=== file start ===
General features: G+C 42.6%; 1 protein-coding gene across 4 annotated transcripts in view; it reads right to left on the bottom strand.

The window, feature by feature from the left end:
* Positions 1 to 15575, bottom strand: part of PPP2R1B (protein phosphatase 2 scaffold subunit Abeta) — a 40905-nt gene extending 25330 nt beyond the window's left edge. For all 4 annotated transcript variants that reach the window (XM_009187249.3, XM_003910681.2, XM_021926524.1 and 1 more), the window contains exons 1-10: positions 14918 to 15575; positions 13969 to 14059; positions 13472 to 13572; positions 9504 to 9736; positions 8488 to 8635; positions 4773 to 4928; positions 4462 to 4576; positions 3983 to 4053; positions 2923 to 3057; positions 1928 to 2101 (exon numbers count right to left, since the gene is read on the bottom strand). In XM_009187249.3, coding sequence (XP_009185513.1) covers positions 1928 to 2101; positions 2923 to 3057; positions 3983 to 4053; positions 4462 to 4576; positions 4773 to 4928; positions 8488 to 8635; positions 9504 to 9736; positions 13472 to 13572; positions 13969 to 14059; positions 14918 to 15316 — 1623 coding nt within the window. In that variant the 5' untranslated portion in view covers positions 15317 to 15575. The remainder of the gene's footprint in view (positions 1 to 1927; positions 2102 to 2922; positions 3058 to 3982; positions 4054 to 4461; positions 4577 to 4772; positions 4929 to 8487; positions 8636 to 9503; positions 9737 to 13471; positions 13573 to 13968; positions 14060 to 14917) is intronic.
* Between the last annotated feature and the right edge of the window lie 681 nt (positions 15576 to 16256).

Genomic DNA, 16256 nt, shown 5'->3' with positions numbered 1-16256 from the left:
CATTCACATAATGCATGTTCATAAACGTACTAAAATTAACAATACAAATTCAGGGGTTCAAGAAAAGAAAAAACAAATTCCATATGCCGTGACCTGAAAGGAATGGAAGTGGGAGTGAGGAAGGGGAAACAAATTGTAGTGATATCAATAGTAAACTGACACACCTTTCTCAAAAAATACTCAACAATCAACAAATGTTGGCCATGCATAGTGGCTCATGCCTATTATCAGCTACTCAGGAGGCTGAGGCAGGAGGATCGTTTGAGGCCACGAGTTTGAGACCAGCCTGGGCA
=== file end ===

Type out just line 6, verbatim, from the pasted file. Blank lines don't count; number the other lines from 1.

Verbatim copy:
CATTCACATAATGCATGTTCATAAACGTACTAAAATTAACAATACAAATTCAGGGGTTCAAGAAAAGAAAAAACAAATTCCATATGCCGTGACCTGAAAGGAATGGAAGTGGGAGTGAGGAAGGGGAAACAAATTGTAGTGATATCAATAGTAAACTGACACACCTTTCTCAAAAAATACTCAACAATCAACAAATGTTGGCCATGCATAGTGGCTCATGCCTATTATCAGCTACTCAGGAGGCTGAGGCAGGAGGATCGTTTGAGGCCACGAGTTTGAGACCAGCCTGGGCA